How one senior manages type 2 diabetes

Texan Jerry Kreiner shares how taking his type 2 diabetes diagnosis seriously helped him to still be able to do the things he loves today

September 17, 2021

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Jerry Kreiner and his wife at Independence Pass

Jerry Kreiner was diagnosed with type 2 diabetes in 2013, at 64 years old. Despite an increased risk of developing diabetes-related complications due to his age, it took Kreiner over seven months from his initial doctor’s visit before he truly accepted his condition and took control of his diabetes management.

An initial diagnosis

It started with a visit from his sister-in-law, who was staying with Kreiner and his wife during the holidays. His sister-in-law, who suffers from type 1 diabetes herself, was alarmed when Kreiner told her about some concerning symptoms, including frequent urination and blurred vision. She insisted on taking Kreiner’s blood sugar reading. His blood sugar was high.

Jerry and his wife

Kreiner promptly scheduled an appointment with his long-term family physician, who performed an A1C test – an exam that measures a person’s average blood sugar levels over approximately three months. Again, Kreiner’s results were above normal. Despite the results from his initial A1C test, it took two more appointments with abnormal A1C test results over the course of seven months, and a warning from his doctor, before Kreiner finally accepted his diagnosis and made an effort to get his blood sugar under control.

“I’m grateful for my doctor’s ability to effectively communicate, as it profoundly impacted my type 2 diabetes management.”

Jerry Kreiner

“After a frank conversation with my doctor following my third high A1C test, I decided to get serious about understanding my condition and how to control it. From there, I took action. My weight went down and so did my A1C – it was the best feeling in the world!”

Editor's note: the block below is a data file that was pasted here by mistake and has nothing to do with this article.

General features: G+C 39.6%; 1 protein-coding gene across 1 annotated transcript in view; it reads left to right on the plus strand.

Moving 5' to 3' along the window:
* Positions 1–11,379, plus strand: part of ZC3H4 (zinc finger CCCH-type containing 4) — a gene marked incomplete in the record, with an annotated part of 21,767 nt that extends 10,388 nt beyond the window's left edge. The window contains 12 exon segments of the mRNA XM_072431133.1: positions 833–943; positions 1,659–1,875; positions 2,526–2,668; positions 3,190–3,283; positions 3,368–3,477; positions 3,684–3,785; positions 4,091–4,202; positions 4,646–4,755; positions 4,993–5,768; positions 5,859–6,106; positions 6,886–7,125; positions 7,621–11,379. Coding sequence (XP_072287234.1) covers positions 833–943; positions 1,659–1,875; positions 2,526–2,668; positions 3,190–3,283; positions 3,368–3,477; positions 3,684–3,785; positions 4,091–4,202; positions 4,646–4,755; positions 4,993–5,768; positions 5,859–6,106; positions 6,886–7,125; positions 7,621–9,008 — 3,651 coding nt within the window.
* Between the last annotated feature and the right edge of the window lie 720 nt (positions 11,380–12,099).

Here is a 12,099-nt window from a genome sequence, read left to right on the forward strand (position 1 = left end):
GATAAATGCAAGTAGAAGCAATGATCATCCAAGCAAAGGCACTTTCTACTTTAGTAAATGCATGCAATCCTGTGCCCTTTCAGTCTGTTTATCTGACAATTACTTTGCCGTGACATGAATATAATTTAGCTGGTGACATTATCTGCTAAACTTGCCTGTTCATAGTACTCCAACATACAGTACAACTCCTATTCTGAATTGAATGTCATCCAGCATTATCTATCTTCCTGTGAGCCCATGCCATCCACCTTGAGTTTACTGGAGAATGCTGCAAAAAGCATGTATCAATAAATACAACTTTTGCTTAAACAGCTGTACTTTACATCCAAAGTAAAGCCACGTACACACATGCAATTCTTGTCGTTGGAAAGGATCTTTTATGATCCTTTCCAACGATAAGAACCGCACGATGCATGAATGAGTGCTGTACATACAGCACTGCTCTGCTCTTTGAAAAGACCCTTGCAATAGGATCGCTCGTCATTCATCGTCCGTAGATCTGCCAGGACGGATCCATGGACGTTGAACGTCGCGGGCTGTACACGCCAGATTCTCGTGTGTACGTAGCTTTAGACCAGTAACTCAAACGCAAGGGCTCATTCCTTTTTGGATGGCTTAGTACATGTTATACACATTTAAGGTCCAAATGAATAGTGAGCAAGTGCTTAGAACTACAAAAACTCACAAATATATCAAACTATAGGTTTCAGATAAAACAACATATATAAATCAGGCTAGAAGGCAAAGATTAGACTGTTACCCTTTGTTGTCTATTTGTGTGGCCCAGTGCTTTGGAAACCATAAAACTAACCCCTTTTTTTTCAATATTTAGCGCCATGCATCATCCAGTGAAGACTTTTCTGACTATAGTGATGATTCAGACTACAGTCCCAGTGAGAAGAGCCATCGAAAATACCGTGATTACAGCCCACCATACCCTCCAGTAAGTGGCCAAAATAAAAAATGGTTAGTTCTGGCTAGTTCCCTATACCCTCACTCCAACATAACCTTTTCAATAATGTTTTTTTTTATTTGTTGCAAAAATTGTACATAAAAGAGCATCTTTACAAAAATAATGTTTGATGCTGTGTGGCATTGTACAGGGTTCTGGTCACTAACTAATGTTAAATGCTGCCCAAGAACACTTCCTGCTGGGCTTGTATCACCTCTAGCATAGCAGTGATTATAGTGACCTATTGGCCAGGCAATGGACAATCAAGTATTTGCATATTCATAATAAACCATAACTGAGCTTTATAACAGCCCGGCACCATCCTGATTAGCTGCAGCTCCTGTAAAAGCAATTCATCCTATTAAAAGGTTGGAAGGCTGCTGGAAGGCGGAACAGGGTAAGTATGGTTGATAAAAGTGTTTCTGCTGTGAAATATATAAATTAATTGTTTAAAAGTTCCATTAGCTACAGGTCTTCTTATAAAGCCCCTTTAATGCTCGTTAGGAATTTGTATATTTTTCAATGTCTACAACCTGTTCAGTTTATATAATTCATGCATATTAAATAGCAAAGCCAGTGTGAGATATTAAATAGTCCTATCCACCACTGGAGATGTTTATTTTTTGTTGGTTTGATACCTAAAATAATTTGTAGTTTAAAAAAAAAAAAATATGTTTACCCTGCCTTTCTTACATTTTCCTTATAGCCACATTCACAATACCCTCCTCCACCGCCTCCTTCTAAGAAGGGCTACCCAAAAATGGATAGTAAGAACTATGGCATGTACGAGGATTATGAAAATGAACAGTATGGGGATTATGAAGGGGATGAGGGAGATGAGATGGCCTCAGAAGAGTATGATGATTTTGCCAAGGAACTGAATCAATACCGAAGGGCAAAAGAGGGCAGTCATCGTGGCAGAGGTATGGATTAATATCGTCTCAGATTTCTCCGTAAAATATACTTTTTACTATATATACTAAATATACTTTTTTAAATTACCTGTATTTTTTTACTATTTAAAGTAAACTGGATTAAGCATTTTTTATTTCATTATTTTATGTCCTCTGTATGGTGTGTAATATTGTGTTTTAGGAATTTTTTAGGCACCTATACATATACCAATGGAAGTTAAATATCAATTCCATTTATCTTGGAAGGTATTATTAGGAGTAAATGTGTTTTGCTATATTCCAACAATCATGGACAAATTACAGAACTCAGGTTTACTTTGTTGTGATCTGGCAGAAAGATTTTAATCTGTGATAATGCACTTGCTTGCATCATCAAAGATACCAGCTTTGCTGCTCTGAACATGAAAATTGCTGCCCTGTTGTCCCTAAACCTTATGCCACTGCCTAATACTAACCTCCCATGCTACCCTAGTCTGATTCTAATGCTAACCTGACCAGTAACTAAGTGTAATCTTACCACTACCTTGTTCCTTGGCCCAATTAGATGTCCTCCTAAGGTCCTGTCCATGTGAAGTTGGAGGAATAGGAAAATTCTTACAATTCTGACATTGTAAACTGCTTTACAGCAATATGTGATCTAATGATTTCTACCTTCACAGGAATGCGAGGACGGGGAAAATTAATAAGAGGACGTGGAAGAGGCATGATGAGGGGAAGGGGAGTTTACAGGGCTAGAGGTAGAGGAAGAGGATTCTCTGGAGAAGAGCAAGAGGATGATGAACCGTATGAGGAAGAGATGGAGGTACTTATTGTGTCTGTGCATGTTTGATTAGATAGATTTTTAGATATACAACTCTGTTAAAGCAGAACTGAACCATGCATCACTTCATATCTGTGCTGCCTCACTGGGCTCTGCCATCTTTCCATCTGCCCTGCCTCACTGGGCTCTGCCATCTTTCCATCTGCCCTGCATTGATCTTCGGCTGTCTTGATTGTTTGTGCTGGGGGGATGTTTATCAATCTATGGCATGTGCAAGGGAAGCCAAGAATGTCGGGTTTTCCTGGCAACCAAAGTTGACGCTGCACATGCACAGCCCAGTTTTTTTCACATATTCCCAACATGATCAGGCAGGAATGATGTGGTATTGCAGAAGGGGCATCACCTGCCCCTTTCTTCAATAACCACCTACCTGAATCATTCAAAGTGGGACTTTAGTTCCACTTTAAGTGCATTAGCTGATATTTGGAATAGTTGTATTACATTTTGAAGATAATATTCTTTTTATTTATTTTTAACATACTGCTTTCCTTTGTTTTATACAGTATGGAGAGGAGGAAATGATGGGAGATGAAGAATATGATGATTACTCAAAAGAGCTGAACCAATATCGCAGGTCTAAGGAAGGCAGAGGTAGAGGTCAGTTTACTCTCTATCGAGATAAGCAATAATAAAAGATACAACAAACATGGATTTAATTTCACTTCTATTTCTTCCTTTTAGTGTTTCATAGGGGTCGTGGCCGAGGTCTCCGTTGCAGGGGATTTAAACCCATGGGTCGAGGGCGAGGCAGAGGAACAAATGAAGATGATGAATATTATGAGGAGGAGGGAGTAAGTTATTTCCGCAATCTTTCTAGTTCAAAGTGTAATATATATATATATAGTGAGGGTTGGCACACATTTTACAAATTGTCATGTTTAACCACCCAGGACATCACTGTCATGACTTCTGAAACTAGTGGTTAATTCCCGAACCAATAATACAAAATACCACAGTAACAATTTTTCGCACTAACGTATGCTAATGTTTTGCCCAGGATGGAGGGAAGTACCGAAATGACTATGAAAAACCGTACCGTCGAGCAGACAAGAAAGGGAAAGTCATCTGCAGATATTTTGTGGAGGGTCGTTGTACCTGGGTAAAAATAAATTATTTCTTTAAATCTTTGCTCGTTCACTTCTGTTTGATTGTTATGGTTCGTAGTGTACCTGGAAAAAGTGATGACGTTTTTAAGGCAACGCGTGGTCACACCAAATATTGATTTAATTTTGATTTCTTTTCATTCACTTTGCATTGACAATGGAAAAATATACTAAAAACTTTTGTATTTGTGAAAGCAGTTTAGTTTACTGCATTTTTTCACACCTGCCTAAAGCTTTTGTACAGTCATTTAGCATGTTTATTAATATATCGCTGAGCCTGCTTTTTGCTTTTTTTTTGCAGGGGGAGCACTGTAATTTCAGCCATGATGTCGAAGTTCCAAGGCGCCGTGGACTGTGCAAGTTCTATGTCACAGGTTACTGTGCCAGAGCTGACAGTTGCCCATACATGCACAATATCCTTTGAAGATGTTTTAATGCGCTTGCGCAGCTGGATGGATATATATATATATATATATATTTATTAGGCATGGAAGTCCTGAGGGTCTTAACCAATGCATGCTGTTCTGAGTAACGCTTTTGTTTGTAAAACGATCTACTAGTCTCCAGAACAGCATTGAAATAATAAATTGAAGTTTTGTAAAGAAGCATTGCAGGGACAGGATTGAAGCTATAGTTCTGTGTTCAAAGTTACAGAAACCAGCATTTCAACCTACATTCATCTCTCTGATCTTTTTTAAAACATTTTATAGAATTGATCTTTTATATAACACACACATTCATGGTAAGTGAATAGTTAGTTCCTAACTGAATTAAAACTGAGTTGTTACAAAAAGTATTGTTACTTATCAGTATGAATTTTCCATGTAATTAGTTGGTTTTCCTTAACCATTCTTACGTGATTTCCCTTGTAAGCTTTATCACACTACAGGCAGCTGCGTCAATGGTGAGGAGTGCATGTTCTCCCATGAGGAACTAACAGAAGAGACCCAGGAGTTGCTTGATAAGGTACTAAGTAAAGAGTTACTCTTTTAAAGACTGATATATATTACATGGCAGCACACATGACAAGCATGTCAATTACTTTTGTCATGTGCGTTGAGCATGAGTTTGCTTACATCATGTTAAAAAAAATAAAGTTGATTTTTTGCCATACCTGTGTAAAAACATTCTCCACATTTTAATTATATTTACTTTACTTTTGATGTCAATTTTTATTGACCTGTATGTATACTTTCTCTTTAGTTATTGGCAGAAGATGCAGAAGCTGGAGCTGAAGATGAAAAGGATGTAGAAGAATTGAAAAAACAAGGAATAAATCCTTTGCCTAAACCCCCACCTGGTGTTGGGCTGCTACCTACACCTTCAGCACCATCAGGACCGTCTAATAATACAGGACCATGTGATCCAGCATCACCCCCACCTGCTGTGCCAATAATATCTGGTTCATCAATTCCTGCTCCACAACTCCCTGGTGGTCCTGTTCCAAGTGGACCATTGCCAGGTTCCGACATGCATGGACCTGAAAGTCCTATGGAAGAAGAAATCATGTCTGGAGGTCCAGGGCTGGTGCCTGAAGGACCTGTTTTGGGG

Type 2 diabetes and older adults

Kreiner is one of approximately 14.3 million seniors in the U.S. who are living with type 2 diabetes – a number that continues to grow as the baby boomer generation ages. Older adults are at greater risk for developing diabetes-related complications. By eating healthier foods, exercising portion control, and incorporating daily walks and weight work into his routine, Kreiner has taken important steps toward managing his blood sugar and overall health status.

“Over the past eight years, my approach to managing my type 2 diabetes has been simple and straightforward: exercise more frequently and watch what I eat.”

“While everyone’s experience is different, I hope my story will help inspire older adults living with the disease to find an individualized approach that works best for them.”

Now at 72 years old, Kreiner understands how his decision to take his health seriously helped him to still be able to do the things he loves today, from traveling for work, to playing golf and cheering on his favorite football team, the Dallas Cowboys. And Kreiner feels lucky to have the support of his wife, children and grandchildren, who have been important motivators throughout his diabetes journey – encouraging him to stick to his treatment plans, supporting his healthy behaviors and helping him to meet his A1C goals.